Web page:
In defence of the defensives: Why IT, pharma stocks are not pariahs

By Mukesh Agarwal
April 21, 2014

(Any opinions expressed here are those of the author and not of Thomson Reuters)

Expectation that the ongoing general election will throw up a stable government has spurred a return to risk in domestic equities. The consequent rally has meant those favoured defensives of the sluggish times – information technology and pharma stocks – received a shearing.

The CNX IT index shed 7.8 percent and CNX Pharma 10.1 percent in March – even as the benchmark Nifty surged 6.8 percent.

Assuming a strong government is indeed voted in, will it mean the two export-oriented sectors will become market pariahs? Unlikely.

The reason for this is not hard to find. Have a look at what was behind the recent weakness.

First, being defensives, both IT and pharma tend to lose their attractiveness when a risk trade is on. The decline in March, therefore, was to be expected.

Second, some $3.3 billion net inflows from foreign institutional investors (FIIs) helped the rupee close March at a strong 59.90 per dollar. This hurt exporters who earn in dollars but report the earnings in rupees – a weaker dollar leaves fewer rupees in their hands after meeting costs.

Third, there were some adverse sectoral developments. On March 13, Infosys shares fell almost 10 percent after a revenue warning. On the same day, the U.S. Food and Drug Administration issued an import alert on one of the units of Sun Pharmaceutical, adding to the woes of a stock that had already lost 10 percent in the month.

Yet there’s much the two sectors have working in their favour. For starters, CRISIL Research believes the rupee will be under pressure even if there is a stable central government. The new government may initiate reforms that would stimulate demand. This will push up the import bill and lead to a higher current account deficit (CAD).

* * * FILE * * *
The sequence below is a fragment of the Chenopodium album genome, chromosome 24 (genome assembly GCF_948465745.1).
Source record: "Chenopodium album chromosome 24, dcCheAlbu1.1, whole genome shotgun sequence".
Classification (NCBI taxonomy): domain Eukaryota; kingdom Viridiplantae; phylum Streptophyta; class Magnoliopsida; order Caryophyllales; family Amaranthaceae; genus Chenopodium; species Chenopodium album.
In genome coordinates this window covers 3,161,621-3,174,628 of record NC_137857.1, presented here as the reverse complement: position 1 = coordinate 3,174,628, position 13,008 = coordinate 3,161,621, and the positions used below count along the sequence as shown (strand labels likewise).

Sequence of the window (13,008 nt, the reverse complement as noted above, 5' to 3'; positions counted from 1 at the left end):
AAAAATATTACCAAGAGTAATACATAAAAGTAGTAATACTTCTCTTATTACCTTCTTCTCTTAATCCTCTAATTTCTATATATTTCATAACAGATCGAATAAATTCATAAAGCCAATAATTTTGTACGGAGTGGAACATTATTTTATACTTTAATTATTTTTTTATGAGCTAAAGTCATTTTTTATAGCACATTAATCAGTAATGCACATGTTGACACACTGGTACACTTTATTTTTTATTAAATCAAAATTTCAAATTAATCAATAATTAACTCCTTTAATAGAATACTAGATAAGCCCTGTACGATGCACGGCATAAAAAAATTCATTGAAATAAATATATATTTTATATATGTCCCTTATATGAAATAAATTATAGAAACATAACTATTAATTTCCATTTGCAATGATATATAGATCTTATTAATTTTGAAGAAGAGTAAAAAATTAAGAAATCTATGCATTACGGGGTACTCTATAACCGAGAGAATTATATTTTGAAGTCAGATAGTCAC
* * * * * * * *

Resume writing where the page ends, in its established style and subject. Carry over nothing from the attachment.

Last fiscal, a good part of the CAD was financed by non-resident deposits – a cushion that is unlikely to be available going forward. Financing a higher CAD could still be a daunting task and could check the rupee’s appreciation. And global liquidity will keep reducing as the U.S. Federal Reserve continues to taper its quantitative easing programme.

While India’s attractiveness within the emerging markets could improve, a pick-up in the U.S. economy and a revival in Europe will mean the two regions remain the largest and the most-preferred destinations for global funds. So FII inflows may not significantly strengthen the rupee.

Next, we believe the inherent strengths of the IT and pharma industries in India lie in their execution capabilities and scale, which are difficult to replicate quickly. While exchange rates may have an impact on margins in the short run, the advantages would stand the players in good stead going forward. In the past, IT companies have achieved good growth by bagging and executing large orders. We expect this trend to continue even if there is pressure on the currency in the short term.

We see Indian IT industry revenue touching $99 billion by 2018-19, growing at an enviable 15 percent annually in the next five years. In recently announced results, Infosys and TCS recorded year-on-year dollar revenue growth of 7.9 percent and 15.1 percent respectively in the fourth quarter of FY14. Both companies have also given a positive outlook for growth in FY15.

Pharma companies, on the other hand, are already partaking of a windfall opportunity with drugs worth $130-$150 billion going off patent between 2012 and 2017. What will provide additional ballast is the greater emphasis of the governments in regulated markets to promote generics.

To sum up, the defensives haven’t turned dogs overnight. Their investment case remains. More so if the battle of the ballot is inconclusive.

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